For some however, the debate about proof that ESG aids the profit motive is outdated. TBLI’s Robert Rubinstein says, “It has nothing to do with proof, and everything to do with belief. Look at CDOs - no one did the due diligence on them but look at the amount of money that’s gone into them.”
Mark Bytheway says, “It’s not about the silver bullet for investing - it’s not helpful that this debate is about out-performance. I don’t know of any other process that has to be subject to such validation. But of course the process does require scrutiny, because consultants have to be able to say to their clients, this process is superior and will generate excess return.”
Anne-Maree O’Connor suggests we have moved forward: “There is an investment belief, however more study is being done to support the belief. Ewoud Goudswaard, general manager of ASN Bank in the Netherlands agrees,: “Without belief, you have nothing. There is no hard figure that ESG produces in terms of performance, but is that important?” Well, to some people, referred to by Robert Rubinstein as “the corporate hard-nosed individuals”, the answer to that question is yes, it is important to demonstrate in pure number terms the benefits of working towards sustainability. That’s the reality
Kato says “We do fundamentally believe that SRI contributes to better performance and will increasing be a consideration when people look at the companies they use. He observes that companies will allocate to SRI as a budget item, but with differing objectives: “It might be to build image or to report on risk management. “However, in the asset management business, a fund manager needs to exercise judgment in the absence of quantitative evidence. Since active managers are used to making qualitative decisions, so the lack of quant data is not critical.”
He acknowledges that it may be difficult to promote SRI and ESG when everyone’s understanding of the concept is different. “Investors do not read corporate social responsibility reports, but does that mean we shouldn’t provide the information? It takes time for these ideas to permeate the mainstream. By meeting the need, we believe the recognition of ESG will improve.
Perhaps we got to the party early, but look at how we have assimilated e-business into the mainstream over the last 10 years. Going forward, if I do not have the ability to say, this is how ESG is integrated into our business, I am not going to be a player.”
Rubinstein mentions Government foundations, NGOs with cash, trade unions and church organizations as groups “you would think of as prime candidates for responsible investing. It should be easy for them to support sustainability, but they are hardest nuts to crack.”
Goudswaard suggests: “Some clients just don’t want to change. We work with one foundation and they said to us, “We don’t want to invest in Shell” on the basis that oil companies are not eco-friendly. That shows us that they don’t want to think through the issue of what they do with their money.”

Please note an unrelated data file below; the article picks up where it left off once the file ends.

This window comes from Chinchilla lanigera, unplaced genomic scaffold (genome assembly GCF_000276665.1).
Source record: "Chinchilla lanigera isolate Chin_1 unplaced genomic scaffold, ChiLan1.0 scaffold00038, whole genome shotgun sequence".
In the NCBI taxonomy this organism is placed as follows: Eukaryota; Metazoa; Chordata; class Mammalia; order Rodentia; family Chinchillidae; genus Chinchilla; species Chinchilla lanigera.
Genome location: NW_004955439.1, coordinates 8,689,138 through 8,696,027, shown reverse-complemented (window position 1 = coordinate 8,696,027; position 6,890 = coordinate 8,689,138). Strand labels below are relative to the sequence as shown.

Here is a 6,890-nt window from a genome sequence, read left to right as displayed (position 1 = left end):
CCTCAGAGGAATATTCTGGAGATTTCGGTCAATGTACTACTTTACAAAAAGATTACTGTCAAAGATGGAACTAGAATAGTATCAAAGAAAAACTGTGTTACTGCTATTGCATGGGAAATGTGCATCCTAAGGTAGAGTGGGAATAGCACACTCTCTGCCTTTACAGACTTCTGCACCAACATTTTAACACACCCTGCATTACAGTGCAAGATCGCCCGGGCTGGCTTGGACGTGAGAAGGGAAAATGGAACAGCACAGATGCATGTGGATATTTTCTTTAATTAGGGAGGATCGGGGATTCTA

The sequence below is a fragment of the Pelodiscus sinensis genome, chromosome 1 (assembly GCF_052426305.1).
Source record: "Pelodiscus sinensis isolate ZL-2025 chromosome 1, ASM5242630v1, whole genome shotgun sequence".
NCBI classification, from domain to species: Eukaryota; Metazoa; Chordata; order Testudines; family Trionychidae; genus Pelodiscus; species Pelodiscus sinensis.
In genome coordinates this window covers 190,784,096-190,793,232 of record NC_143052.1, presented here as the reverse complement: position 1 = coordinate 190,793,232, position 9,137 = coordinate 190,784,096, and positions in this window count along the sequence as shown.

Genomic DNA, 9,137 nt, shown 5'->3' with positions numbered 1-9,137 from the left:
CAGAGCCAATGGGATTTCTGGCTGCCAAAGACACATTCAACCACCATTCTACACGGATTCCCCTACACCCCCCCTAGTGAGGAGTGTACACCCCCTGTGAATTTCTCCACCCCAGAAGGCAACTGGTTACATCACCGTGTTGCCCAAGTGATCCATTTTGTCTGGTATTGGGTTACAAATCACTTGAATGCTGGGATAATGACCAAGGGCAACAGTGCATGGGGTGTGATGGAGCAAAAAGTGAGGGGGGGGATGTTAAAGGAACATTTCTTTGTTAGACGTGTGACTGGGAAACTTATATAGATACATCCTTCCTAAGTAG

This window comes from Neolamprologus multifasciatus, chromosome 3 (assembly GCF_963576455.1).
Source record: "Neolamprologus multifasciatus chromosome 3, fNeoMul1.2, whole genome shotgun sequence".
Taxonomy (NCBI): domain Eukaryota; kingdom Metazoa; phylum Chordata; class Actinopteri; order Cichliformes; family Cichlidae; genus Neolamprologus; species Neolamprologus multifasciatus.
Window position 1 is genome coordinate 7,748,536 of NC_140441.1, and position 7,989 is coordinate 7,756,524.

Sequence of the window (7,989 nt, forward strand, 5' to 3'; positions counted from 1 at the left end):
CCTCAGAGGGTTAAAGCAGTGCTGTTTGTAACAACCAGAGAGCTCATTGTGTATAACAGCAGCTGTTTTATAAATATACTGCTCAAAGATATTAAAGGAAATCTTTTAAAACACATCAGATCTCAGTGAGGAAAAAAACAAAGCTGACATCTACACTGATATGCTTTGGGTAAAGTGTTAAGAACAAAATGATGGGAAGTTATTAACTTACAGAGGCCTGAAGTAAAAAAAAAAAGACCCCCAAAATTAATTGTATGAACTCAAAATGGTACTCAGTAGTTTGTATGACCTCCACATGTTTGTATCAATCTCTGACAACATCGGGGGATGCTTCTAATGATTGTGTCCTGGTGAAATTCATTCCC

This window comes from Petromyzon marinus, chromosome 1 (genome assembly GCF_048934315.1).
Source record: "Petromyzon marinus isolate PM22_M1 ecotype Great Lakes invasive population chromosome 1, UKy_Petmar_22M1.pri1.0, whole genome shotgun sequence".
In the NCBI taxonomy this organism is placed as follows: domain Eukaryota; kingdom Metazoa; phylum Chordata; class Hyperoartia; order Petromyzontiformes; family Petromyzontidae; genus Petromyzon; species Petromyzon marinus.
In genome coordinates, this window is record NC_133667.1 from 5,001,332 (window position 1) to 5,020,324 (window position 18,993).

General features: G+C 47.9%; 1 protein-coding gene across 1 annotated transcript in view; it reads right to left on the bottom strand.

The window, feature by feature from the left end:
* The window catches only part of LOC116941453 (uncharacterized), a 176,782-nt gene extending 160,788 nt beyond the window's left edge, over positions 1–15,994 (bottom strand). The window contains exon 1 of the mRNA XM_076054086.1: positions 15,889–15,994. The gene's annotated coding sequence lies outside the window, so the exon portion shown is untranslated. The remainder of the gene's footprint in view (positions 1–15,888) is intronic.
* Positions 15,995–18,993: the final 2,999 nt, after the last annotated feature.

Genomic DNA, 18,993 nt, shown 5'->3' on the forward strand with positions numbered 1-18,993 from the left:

Anne-Maree O’Connor believes that eventually, investment managers will have to demonstrate that they are integrating ESG processes. “As asset owners understand better what they want, the fund managers will run out of excuses.”
Investors also have to pick up the ball. Godswaard says. “They just don’t want to have their money run in a socially responsible way. One of the best ways to motivate investment boards is to mobilise the members to ask, what are doing with the money we have given you?”
Kato adds, “Iindividuals want to contribute to a better society, but they want returns first and foremost. SRI funds have been available in Japan for 10 years, but we have not been able to convince pension funds yet. We can demonstrate a high correlation between CSR and a higher share price, so it lends itself to a long term approach.
Mizue Tsukushi, president of Japanese firm Good Bankers, says, “The traditional commercial code in Japan, dating back to the 16th century, was that it should be good for the community, good for the country and good for yourself. So Japanese culture ought to be well-disposed to responsible investing. But she says it will take a long time for this way of thinking to establish itself. “People need to realise that the tipping point often comes later than expected. Japanese people are not against the idea of SRI, but they may have become skeptical of us talking about it, because what they see is the system being exploited, for example, by the Yakuza orchestrating filibusters to steer shareholder meetings.”
The catalyst for this debate, TBLI’s Robert Rubinstein, says that with “an unprecedented level of activity and focus on sustainable investment, this is a unique moment that we have now. The new economic model outlined in the accompanying chart “is not possible. Doing more with less should be the new ideal”